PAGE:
Ghosts Next Door

Ghosts Next Door
by Lopaka Kapanui

Aug 27, 2020

100 Ghost Stories Counting Down To Halloween 2020 #65


Somebody bashed Ronald Shapely over the head with such force that it split his skull open right down to his naturally arched eyebrow.

He had two circular indentations in the space between his nose and his upper lip, and there were always little tiny beads of sweat in it. Ronald sported the rice bowl haircut because his mother was Japanese, and I suppose that was the style back then. His father was an army major who all of us kids were afraid of, Ronald often told us that his dad had terrible nightmares and that sometimes they would find him in the living room late at night, staring out the window. "They're coming over the wire," he'd whisper to Ronald and his mom. "Radio silence, we don't want them to know we see them."

On the morning that they found Ronald's body at the bottom of Stoker Hill, my classmates and I were walking past the Lanakila Baptist Church. There was me George Lono, Manuel Tumai, and Kyle Tanaka. Our conversations were innocuous, and it mainly pertained to the new forms we had to learn in our Karate class. We noticed the crowd of people looking over the bridge into the canal. Many police cars, ambulance, and fire trucks were there moving people out of the way so that they too could see whatever it was that was at the bottom of the bridge as well. In a few minutes, they would carry Ronald's lifeless form up the bridge's side and bring him into the ambulance. It's the last thing I remember. When I awoke, I was in the emergency room at Fronk Clinic. My mom and my dad were there, watching over me. My classmate's dead body was too much for my teenage mind to comprehend, so I fainted. The doctor told my parents that it was an inner defense mechanism of the subconscious or something like that. I was sent home the same day, where the excellent doctor instructed me to get some rest. Manuel and Kyle stopped by after school with some fried noodles and a couple of colas. They told me that the news about Ronald spread pretty fast throughout the school and that the principal called a special assembly to talk to everyone. He squashed any rumors about the infamous Sonny Catito having murdered Ronald.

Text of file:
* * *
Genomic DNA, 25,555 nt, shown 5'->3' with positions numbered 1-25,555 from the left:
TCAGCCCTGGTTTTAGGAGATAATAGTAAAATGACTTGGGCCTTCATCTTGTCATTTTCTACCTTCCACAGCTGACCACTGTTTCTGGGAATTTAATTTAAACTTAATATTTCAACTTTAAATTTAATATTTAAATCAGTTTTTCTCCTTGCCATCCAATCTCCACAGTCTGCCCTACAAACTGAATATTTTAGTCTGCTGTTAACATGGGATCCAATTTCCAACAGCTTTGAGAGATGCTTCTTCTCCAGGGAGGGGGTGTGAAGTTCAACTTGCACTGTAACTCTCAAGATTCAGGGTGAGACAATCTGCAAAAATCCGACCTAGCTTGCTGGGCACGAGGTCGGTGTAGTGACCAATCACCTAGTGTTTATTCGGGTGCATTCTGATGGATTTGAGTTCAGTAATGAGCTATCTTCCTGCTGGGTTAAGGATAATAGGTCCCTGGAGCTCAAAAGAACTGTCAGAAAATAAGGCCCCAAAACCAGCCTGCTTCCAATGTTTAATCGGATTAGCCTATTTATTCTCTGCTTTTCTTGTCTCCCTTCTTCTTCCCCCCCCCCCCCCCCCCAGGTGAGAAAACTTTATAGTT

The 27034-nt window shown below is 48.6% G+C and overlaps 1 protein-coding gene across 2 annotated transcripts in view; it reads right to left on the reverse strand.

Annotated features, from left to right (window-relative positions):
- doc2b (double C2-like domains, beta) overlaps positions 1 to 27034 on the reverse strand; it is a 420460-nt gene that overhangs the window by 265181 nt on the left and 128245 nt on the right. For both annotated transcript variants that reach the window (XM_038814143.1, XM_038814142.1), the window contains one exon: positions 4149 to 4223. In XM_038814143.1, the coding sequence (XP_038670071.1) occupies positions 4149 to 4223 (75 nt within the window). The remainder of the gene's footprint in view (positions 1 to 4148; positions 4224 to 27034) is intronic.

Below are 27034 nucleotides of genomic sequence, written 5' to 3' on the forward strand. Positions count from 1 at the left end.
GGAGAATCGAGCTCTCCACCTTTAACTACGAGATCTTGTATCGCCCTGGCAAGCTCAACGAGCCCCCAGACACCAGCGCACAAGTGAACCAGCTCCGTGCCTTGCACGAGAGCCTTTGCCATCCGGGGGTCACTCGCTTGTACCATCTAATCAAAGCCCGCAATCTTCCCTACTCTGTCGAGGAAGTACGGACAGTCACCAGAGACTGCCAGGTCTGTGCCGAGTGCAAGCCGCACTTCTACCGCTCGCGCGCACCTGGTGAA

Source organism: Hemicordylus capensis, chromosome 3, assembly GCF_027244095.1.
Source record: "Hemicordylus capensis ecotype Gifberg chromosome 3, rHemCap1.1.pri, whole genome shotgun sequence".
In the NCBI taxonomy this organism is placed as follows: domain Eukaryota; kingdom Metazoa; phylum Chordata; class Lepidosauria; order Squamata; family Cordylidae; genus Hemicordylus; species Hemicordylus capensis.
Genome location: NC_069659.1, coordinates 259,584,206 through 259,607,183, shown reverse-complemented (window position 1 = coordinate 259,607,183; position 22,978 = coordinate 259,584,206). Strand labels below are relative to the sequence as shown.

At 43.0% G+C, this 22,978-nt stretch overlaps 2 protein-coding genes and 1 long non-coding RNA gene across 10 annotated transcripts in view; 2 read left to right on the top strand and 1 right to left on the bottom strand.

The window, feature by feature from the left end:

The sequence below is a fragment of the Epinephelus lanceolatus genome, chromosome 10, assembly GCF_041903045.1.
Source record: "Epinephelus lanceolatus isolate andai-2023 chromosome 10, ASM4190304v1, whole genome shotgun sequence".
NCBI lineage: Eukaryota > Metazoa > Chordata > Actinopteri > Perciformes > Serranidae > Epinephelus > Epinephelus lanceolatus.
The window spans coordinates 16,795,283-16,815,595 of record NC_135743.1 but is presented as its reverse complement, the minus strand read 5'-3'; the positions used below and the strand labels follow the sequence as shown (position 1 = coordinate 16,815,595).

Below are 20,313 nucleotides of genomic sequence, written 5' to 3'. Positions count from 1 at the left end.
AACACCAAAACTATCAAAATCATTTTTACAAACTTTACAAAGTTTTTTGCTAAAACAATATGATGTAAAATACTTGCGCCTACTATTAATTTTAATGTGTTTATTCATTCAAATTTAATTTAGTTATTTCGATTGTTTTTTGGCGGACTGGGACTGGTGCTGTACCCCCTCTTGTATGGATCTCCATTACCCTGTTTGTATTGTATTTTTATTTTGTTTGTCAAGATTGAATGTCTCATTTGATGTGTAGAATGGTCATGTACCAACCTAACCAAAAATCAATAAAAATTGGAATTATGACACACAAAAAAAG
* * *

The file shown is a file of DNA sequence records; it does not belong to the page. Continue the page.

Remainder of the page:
Sonny Catito was someone that our parents warned us about; if we didn't behave, he'd come and get us. There was an unfounded rumor that Sonny Catito murdered a little boy and castrated him after. Days later, the little boy's body lay dead in the Waipahu stream with his penis in his mouth. 

My head started to hurt suddenly, and Manuel called my mom into my room. "Okay, boys, he needs some rest, he'll see you in school tomorrow."



The last day seemed strange; everyone looked at me funny. Manuel and Kyle noticed it too, but they didn't say anything. There weren't any period classes that day, just the bunch of us hanging out in Mr. Kato's study hall, where we all did a potluck. My mom prepared a tray of deviled eggs, which I placed next to the Ruffles and the fried noodles. Again, the entire class gave me this odd look. "What?" I was utterly confused.

Mr. Kato stood up from his desk and grabbed me by the arm. He practically yanked me off my chair and dragged me outside. It was the first time since I had known him that he's ever been this mad. "Go fucking home right now! If you have any brains, you won't come back next year!"

"What? I don't understand?"

Manuel and Kyle came out of the class a few seconds later and put their arms around me. "It's okay, let's just go." I was in tears because I didn't understand what was happening.